A Love Letter to My Birthday Guy!

Scott, my sweetie,

This particular day is a perfect opportunity to tell you what you mean to me and how much I love you – every single day! A more warm-hearted man doesn’t exist. Your unique personality combines a sense of curiosity with an abiding desire to be understood. As a fellow seeker of authenticity, I admire your spirit, your integrity and your sweet, sensitive soul. It’s what drew me to you from the beginning and continues to make me adore you.

Your unconditional acceptance of and appreciation for me lets me know that it’s really, completely, honestly me you love. The way you look at me, the way to go out of your way to make me smile, the way you encourage me, all express the depth of your caring and sense of connection to me. Your dedication to “us” is my unquestionable rock.

My wish on your birthday is the same as for every day: That you find meaning, peace and contentment in your life; that you know in your bones what a special man you are and how much you are loved – by me and so many others; and that you recognize that you have many gifts to give that the world desperately needs.

I’m thrilled to begin another year of your life with you – by your side every step of the way! Together we are a tender-with-one-another, humor-fueled, finishing-each-other’s-thoughts force to be reckoned with.

Every day with you is a cause for celebration. You make the world a better place with your kindness, talent and intellect. You are precious to me and I couldn’t be happier that my life is intertwined with yours. I love you, Sweetie.

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From Housedress to Heroine: The Evolution of the Mature Woman

I adored my grandmother, and she adored me. In my youngest years, she was as much a mother to me as my mom, who needed to return to a full-time job once I started school. Grandma Bessie lived with us; she’d moved in after Grandpa passed away. We formed a bond from the very beginning. The story goes, one night at the age of two, I crawled out of my crib and into Grandma’s bed. We were roommates from that day on for the next eight years – until her stroke which, within several months, took her from my life.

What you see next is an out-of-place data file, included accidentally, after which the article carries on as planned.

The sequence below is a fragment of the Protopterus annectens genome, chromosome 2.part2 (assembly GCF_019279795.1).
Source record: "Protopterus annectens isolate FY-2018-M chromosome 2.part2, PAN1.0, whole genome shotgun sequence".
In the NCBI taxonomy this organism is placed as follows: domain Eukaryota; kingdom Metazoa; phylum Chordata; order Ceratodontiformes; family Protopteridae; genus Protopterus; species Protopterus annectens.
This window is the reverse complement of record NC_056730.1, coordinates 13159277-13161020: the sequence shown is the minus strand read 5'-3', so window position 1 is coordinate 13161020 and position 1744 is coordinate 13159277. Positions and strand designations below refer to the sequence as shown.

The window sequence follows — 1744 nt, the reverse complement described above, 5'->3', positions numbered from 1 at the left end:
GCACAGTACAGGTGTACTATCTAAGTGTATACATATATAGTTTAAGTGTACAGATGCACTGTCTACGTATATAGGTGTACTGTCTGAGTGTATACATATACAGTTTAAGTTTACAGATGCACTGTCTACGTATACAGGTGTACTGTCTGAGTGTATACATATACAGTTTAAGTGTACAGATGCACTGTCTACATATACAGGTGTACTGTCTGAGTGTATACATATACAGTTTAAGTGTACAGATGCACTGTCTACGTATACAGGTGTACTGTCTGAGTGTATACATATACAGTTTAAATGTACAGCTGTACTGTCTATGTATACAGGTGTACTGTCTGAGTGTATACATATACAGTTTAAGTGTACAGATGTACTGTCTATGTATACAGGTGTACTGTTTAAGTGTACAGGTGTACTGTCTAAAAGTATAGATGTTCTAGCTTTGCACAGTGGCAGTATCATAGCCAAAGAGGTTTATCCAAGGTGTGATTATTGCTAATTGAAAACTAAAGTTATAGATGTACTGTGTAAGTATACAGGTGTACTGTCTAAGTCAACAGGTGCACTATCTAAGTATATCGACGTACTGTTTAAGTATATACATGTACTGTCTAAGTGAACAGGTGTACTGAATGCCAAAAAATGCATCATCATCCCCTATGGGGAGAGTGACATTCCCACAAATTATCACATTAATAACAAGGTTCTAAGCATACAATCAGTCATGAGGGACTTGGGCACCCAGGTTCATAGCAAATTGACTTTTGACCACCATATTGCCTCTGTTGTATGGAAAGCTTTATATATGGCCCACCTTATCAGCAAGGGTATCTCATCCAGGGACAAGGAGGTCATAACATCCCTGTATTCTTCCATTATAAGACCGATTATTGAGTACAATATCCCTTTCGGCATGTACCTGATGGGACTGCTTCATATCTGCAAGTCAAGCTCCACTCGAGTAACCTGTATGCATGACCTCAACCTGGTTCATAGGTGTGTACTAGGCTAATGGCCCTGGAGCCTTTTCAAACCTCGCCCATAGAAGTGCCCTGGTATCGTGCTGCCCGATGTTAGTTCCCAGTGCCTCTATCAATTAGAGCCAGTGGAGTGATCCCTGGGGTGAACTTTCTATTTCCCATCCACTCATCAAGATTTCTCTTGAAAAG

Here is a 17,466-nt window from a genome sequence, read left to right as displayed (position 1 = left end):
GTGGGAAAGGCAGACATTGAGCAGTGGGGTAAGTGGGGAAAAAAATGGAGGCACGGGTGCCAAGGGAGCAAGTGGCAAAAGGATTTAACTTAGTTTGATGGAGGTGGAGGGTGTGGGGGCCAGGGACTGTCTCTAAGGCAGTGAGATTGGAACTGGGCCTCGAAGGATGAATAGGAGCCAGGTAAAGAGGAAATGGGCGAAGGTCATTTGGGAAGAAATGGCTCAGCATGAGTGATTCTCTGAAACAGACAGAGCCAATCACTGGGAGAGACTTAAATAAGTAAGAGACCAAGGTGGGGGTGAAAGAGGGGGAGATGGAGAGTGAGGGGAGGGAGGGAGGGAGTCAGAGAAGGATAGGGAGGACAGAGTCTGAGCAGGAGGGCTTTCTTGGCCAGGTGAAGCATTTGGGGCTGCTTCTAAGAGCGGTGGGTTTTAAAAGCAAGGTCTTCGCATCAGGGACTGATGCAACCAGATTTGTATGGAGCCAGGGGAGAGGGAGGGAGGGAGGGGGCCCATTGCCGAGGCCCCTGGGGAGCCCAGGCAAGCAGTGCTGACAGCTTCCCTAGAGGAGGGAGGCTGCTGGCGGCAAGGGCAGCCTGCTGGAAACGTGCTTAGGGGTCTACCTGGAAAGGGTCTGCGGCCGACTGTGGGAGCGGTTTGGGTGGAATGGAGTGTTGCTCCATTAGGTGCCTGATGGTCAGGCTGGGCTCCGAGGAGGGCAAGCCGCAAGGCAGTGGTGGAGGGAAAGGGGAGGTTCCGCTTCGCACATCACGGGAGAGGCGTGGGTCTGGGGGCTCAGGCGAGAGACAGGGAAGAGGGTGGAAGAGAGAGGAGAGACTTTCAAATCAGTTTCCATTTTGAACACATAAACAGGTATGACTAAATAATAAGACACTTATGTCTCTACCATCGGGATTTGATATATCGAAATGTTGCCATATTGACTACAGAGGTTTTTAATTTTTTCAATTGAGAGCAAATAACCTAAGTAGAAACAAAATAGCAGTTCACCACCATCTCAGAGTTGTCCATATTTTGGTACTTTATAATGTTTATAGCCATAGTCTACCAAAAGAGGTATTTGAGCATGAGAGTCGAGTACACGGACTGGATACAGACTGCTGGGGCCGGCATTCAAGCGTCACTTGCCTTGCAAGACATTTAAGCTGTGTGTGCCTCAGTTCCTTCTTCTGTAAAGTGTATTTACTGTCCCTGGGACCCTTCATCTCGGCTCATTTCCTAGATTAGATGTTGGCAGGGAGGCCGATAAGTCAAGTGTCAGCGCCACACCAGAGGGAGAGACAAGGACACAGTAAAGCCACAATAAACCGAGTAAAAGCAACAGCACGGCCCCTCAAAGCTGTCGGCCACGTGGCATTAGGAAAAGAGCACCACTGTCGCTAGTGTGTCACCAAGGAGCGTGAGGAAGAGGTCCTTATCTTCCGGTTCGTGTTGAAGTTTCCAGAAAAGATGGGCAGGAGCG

Not only were we roomies, but she was my emotional lifeline. Sad Gina? Angry Gina? Disappointed Gina? I knew exactly who would help me feel better. It’s not that Mom and Dad were neglectful, but there were five older sisters and a brother to take up their time and emotional resources. And my siblings were 12 – 21 years older than me, so the household into which I was born was decidedly no longer child-centric.

Easter morning in front of the azaleas, ready for church with Grandma Bessie.

Thank goodness for Grandma who took the time for me and my childhood neediness while the rest of the household swirled with the activity and drama of young adulthood. I can honestly say that Grandma was my first friend; attentive, nurturing, patient and good-hearted. She comforted me when I was scared to go off to kindergarten and she delighted in hearing me sing the songs I’d learned there when I got home. She taught me to pray before bed, coaxed me to eat the crust of my breakfast toast and played with me when everyone else was otherwise occupied. We watched her “stories” and afternoon game shows together; and the westerns she was so fond of in the evenings.